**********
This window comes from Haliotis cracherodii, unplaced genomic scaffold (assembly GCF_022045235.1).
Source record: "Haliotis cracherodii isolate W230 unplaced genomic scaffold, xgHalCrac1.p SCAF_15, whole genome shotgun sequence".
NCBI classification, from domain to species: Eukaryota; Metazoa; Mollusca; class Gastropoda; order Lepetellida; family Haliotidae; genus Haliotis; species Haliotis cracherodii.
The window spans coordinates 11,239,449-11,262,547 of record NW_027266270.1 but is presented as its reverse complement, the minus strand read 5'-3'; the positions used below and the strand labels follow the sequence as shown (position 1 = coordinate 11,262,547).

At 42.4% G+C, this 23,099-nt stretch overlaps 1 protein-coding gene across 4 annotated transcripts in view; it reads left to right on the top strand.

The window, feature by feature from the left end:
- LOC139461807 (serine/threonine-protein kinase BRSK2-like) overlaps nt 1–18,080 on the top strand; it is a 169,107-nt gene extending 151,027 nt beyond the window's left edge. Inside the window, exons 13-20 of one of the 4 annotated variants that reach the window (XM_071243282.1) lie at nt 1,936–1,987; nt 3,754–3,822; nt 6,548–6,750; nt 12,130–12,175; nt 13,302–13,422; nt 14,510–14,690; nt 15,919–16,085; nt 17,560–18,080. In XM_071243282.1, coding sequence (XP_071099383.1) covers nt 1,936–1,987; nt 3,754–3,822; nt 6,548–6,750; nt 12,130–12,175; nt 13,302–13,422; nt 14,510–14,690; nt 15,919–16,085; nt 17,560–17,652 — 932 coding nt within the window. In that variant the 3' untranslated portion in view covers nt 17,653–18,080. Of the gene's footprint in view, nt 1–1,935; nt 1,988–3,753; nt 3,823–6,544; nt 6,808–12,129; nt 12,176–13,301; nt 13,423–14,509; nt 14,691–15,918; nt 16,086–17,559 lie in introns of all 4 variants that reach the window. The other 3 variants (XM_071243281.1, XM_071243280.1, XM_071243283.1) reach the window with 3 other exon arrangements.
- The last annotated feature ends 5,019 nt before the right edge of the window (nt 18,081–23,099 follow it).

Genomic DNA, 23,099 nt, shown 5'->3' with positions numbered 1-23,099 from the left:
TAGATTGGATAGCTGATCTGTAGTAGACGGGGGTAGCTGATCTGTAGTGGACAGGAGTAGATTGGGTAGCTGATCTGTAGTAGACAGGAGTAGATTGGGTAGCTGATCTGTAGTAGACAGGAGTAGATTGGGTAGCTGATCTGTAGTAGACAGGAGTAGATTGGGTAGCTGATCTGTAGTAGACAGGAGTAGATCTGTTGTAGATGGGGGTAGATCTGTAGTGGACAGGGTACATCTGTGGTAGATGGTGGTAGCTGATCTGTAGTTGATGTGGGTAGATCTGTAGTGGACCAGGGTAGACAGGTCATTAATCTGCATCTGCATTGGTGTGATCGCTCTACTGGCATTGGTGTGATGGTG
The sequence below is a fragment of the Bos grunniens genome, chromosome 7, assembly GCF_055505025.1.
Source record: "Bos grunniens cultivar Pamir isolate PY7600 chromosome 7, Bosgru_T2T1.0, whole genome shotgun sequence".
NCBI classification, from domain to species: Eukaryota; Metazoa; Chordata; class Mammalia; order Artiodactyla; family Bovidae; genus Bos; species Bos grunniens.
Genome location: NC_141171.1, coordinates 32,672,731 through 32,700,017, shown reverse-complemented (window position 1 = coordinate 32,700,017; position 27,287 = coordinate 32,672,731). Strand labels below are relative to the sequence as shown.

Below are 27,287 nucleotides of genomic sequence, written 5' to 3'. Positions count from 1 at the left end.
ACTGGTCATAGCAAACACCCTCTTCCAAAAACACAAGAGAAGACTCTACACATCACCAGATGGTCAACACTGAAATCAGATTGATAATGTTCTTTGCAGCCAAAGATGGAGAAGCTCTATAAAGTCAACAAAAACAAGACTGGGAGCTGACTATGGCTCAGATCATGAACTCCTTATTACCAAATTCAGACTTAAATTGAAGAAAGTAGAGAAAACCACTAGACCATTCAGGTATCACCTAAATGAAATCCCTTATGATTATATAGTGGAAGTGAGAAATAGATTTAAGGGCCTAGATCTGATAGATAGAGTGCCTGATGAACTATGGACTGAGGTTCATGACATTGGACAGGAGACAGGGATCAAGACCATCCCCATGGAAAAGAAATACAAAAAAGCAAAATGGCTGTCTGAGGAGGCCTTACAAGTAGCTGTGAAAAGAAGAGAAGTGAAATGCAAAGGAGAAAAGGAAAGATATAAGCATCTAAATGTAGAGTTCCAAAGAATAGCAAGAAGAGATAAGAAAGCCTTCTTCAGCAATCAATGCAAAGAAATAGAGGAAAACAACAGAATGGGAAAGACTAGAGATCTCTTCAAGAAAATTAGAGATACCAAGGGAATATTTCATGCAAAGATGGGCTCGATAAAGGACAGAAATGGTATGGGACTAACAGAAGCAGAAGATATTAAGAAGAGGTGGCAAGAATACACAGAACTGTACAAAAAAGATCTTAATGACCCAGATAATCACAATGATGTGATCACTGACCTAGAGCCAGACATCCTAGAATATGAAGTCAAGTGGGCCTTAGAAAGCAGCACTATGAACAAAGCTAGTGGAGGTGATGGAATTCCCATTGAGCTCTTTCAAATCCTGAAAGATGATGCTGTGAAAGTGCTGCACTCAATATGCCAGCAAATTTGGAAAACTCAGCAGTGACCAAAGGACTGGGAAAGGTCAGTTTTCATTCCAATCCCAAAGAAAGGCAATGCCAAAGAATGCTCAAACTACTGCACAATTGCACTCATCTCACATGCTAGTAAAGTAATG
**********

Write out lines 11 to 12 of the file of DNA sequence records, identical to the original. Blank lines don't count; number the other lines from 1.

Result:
The sequence below is a fragment of the Bos grunniens genome, chromosome 7, assembly GCF_055505025.1.
Source record: "Bos grunniens cultivar Pamir isolate PY7600 chromosome 7, Bosgru_T2T1.0, whole genome shotgun sequence".